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Top ten romantic walks in Scotland


By Chris Saunderson

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A list of ten of the dreamiest spots for taking a tranquil stroll this Valentine’s Day has been lovingly compiled by Scotland’s national walking charity.

Fairy Pools path on the Isle of Skye.
Fairy Pools path on the Isle of Skye.

To help inspire people to enjoy the country’s beautiful outdoors and benefit from physical activity, Paths for All went on a quest to find Scotland’s most romantic walks, encouraging the public to share the ones that melted their hearts.

The charity believes that everyone should embrace nature this Valentine’s Day – whether it’s to spend quality time with someone special or on their own, practising some self-care.

So, whether it’s ancient castles, rugged coastlines or an enchanted woodland, let yourself fall in love with Scotland’s walking routes this Valentine’s Day.

Scotland’s most romantic walks:

Fyvie Castle & lake, Aberdeenshire: An 800-year-old pink castle surrounded by beautiful grounds and an ancient woodland, situated near a small, charming lake – a walk around Fyvie Castle will no doubt make you feel like you’re stuck in a fairytale. Have a seat on the bench overlooking the calm waters, take a deep breath and admire the unspoiled views. Spot the old boathouse for a photo opportunity and look out for the adorable, fluffy cygnets in spring.

Fairy Pools, Isle of Skye: Famous for its enchanting, grandiose landscapes, the Isle of Skye will make you feel like you’ve travelled to the end of the world. This walk will take you to one of the most magical spots in Skye – the pristine waterfalls of the Fairy Pools. No matter the season, this stunning place will bring out your inner child, with every corner of the path as fascinating as the other.

Sandwood Bay, Sutherland: The wild and spectacular Sandwood Bay boasts a gorgeous beach surrounded by golden sand dunes, crystal turquoise waters and striking, rocky cliffs. The beach stretches over nearly a mile and a half, providing a secluded, dreamy spot for a peaceful walk. Look out for Am Buachaille – the majestic vertical rock formation standing tall against the glistening waters.

West Sands, St Andrews: Famous for the opening scenes of the film Chariots of Fire, the West Sands beach is a perfect location for a tranquil sunset walk. The serene grounds extend for almost two miles and are backed with unspoiled, gleaming sand dunes. The route passes through Eden Estuary Nature Reserve, famous for its bird-watching spots, and leads between the world-famous golf courses with scenic views over the historic buildings in St Andrews.

Beecraigs Country Park, West Lothian: Breathe in the fresh woodland scents as you follow the path in this enchanting location. Nestled in the Bathgate Hills near the historic town of Linlithgow, this spacious park offers miles of forest routes and trails to explore. Get lost in the giant trees and watch the ducks swim around on the wild loch as you take a break to clear your mind.

Water of Leith, Edinburgh: The gorgeous path running along the meandering Water of Leith takes you through countless picturesque parts of Edinburgh and the city’s lush green parks. Dean Village feels like stepping into a charming alpine village, while the newly restored Saughton Gardens is always bustling with families. If you’re limited for time take in one part of the walk and if you have the whole day, try to stroll along the full route, relishing in some of the best nature Scotland’s capital has to offer.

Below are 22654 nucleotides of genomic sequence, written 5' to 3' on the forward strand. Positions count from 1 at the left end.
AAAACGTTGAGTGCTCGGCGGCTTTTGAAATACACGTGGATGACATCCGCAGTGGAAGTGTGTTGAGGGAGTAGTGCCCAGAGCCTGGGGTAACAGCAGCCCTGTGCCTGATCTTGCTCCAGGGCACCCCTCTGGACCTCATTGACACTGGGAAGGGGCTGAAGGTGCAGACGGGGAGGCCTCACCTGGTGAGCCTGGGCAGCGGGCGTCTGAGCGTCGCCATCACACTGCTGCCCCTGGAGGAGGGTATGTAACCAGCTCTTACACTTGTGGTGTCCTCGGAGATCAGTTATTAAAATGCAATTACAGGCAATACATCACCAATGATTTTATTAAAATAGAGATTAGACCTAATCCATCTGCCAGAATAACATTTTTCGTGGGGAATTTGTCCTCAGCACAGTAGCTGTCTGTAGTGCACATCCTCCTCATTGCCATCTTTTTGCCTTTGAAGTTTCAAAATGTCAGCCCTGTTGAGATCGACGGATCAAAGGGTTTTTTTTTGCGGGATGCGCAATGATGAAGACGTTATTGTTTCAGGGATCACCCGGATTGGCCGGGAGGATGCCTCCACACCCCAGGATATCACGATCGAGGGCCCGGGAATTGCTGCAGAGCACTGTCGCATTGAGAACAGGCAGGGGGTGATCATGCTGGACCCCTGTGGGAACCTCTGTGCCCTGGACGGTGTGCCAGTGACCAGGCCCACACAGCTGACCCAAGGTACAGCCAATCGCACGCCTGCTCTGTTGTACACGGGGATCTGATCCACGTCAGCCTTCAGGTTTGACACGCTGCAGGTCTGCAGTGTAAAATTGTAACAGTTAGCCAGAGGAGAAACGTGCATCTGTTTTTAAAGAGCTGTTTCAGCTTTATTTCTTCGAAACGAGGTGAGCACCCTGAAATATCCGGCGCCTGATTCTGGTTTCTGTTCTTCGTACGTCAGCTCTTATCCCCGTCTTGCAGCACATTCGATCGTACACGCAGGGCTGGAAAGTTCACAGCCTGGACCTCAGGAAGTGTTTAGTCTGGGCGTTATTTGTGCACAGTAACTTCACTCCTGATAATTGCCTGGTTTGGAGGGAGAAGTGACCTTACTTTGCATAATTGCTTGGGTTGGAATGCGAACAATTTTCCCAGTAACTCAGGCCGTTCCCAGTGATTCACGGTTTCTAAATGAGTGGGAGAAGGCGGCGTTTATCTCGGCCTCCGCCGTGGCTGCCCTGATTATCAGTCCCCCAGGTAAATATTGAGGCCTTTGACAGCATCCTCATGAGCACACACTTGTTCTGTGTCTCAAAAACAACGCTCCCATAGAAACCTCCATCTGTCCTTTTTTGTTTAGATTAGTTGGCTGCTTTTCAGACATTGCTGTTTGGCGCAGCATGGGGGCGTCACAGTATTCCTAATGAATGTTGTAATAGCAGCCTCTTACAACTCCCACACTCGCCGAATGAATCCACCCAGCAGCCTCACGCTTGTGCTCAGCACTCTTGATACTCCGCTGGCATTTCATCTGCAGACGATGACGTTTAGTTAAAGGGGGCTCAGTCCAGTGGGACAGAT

Water of Leith in Dean Village.
Water of Leith in Dean Village.

Kelvingrove Park, Glasgow: Sitting on the banks of the river Kelvin, the Kelvingrove Park is an outstanding location for taking in the breathtaking architecture of the University of Glasgow and Kelvingrove Art Gallery and Museum. Surrounded by nature this spot is a hidden safe haven, offering a peaceful break from the hustle and bustle of the city. Commonly recognised as the first purpose designed park in Scotland, its Heritage Trail includes 35 points of interest and takes approximately one and a half hour to follow, from Kelvingrove Museum to the Kelvinway Bridge.

The Hermitage, Dunkeld: Beautiful in all seasons, the Hermitage’s Douglas firs are among the tallest trees in Britain and will no doubt make a lasting impression on all visitors. Originally designed as a pleasure ground in the 18th century for the Dukes of Atholl, the path leads to Black Linn Falls, captivating everyone who gazes over them.There are also plenty of options for a longer walk, with opportunities to take in more of the local ruins and inland scenery.

Loch an Eilein, Cairngorms: Loch an Eilein comes from the Scottish Gaelic, meaning 'Loch of the island’ and is one of the most spectacular lochs in Scotland. Set in Rothiemurchus within one of the largest remaining ancient Caledonian Forests, the rolling hills, vibrant coastline and shimmering waters provide a picturesque backdrop to the historic castle ruins situated on a quaint island in the middle of the loch.

Mull of Galloway Lighthouse, Dumfries & Galloway: Situated at the end of the Rhins of Galloway peninsula, the Mull of Galloway is Scotland’s most Southerly Point. Sitting atop a majestic cliff, the Mull of Galloway Lighthouse can be climbed for heart-stopping coastal views over Luce Bay to the Galloway Hills – a perfect escape from one’s hectic daily life. The area around the lighthouse is also a RSPB reserve, giving visitors an opportunity to observe a wide variety of wildlife while taking a relaxing stroll around.


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